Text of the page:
Monday, October 1, 2012

North

When we finish a good book, we feel as we do at the end of an appetizing meal—satisfied, refreshed, ready to continue our normal lives with renewed energy. When we finish a great book, we feel, Jonah-like, as if we've been swallowed up and tossed onto an unknown shore, lucky to be able to breathe at all.  (Margaret Quamme, "Great books demand transforming,"essay from the early 1990s.)

I have carried around Quamme's quote for some twenty years because she is right in the largest sense of the word. Good art—a painting, a book, a concert, a play—suspends time briefly and then lets you gently back into the everyday world.

Great art tears you right out of the comfortable world in which you live and pounds you into another reality all together.

I just had a great art experience.

Last Saturday, Warren, our friends Margo and Gerald, and I watched the final rehearsal-before-opening-off-Broadway of a one act play, "North."

"North" is about Anne Morrow Lindbergh and a weekend meeting between her, her husband Charles Lindbergh, and the French aviator and writer Antoine de Saint-Exupéry. All but a handful of lines in the play come from the writings of the three main characters, especially from Anne's published diaries and letters.

I came to the production with high hopes and expectations. The reality far exceeded anything I had imagined.

The play is excellent. The actors who play Charles and St-Ex, as Anne referred to him in her journal, are superb. The staging, the set, the costumes, all incredible.

But Anne? Anne was alive for the hour plus of the play. Christine Ritter, who plays Anne, is Anne Morrow Lindbergh, moving through her life and her words and her thoughts right there in front of us. I sat through the play with one hand literally to my throat, the other figuratively on my heart. Seeing Anne come to life was draining, exhilarating, and deeply moving.

Afterwards, the cast, the playwright, and the stage designer held a conversation with the audience. Jennifer Schlueter, the playwright, asked us for feedback and questions. There was that brief awkward silence while everyone looked around furtively, weighing whether to be first, and then someone jumped in with a comment.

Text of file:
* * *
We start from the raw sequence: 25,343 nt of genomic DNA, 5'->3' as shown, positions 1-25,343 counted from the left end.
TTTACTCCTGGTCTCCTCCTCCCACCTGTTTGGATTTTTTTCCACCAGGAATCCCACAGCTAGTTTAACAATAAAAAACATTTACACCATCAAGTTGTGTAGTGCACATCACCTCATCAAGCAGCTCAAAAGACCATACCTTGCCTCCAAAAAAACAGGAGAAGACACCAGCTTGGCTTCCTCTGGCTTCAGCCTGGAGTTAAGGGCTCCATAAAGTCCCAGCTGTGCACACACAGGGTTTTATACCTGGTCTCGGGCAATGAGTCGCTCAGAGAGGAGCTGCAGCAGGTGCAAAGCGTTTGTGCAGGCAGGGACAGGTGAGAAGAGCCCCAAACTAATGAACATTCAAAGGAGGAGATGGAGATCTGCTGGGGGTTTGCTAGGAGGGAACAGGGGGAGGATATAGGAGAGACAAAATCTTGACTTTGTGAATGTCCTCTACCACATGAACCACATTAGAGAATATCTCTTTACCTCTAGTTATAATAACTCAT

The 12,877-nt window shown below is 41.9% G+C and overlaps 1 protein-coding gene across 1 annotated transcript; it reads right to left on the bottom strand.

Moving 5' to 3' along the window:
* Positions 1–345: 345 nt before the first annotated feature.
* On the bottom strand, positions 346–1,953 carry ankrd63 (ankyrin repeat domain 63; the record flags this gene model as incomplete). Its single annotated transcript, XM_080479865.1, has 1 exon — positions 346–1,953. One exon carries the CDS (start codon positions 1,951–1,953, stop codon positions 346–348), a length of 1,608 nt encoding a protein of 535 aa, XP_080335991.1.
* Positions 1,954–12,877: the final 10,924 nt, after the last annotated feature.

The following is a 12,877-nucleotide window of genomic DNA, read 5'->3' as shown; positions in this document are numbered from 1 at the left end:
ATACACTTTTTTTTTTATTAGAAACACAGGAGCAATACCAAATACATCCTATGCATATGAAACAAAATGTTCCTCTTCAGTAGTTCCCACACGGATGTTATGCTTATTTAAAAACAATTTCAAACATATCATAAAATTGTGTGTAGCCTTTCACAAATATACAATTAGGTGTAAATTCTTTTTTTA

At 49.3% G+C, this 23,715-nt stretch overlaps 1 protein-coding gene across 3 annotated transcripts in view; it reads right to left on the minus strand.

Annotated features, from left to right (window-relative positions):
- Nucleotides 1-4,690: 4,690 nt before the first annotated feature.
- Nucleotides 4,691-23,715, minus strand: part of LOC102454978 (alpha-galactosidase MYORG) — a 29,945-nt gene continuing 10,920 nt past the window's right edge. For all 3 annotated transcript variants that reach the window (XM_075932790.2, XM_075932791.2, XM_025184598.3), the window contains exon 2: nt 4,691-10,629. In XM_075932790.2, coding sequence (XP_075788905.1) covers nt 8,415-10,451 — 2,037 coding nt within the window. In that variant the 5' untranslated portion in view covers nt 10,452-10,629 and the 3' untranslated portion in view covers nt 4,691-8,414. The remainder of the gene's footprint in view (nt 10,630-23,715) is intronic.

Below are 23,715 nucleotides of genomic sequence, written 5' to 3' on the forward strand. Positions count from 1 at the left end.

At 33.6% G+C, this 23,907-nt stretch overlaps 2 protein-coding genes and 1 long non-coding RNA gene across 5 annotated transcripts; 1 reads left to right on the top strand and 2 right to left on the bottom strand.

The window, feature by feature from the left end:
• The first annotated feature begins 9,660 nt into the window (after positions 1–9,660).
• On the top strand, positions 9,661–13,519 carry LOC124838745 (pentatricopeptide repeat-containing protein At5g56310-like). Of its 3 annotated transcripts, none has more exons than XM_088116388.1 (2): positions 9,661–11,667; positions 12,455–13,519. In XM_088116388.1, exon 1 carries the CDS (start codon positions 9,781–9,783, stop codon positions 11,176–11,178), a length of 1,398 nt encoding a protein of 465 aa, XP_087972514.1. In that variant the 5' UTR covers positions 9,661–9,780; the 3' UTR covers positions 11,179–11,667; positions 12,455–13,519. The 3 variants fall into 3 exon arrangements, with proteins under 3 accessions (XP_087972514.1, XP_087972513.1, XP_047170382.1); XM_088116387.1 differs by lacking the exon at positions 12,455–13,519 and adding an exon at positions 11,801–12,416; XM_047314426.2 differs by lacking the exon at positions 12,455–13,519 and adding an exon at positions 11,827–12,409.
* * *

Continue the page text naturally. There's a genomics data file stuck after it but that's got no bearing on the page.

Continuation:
"Someone" jumped in? Oh, it was me. You know that.

I looked at Christine and said, "You were Anne." I explained that I was a rabid AML fan and how deeply I responded to the performance. Christine grinned and admitted she was a huge AML fan. It turns out that a number of the audience members were also huge AML fans, and at times the post-play dialogue turned into the Anne fans, as Margo referred to us, commenting on this or that nuance of the performance based upon our cumulative knowledge of Anne.

The four of us went out for ice cream afterwards, still talking furiously (an Anne phrase if ever there was one) about the play. Warren and I talked about it before falling asleep that night and again over breakfast Sunday morning.

You know you have seen an amazing play when Warren, who knows very little about Anne, Charles, and St-Ex and absolutely nothing about their meeting, was still talking about it.

The "North" poster at 59E59 Theatre
The cast and crew of the for/word company left for New York city and as of this writing, have arrived. They open this Thursday at 59E59 Theatre and will be there all month. For anyone who is or will be in New York this month, find some time and go see the play. Even if you have never heard of Anne Morrow Lindbergh, Charles Lindbergh, or Antoine de Saint-Exupéry, go see the play. I dare you not to be moved by what you see performed.

In theatre circles, the saying for a successful run is "break a leg."

Break a leg? Break a heart.










2 comments:

see you there! said...

Lucky you! Thanks for the heads up. I'm a big AML fan as well. I'll be watching for this in the S.F. Bay Area (since I can't afford a round trip ticket to NY).

Darla

Sharon said...

Oh I hope it comes to DC. It looks very interesting, to say the least! :)! Glad you were able to enjoy it!!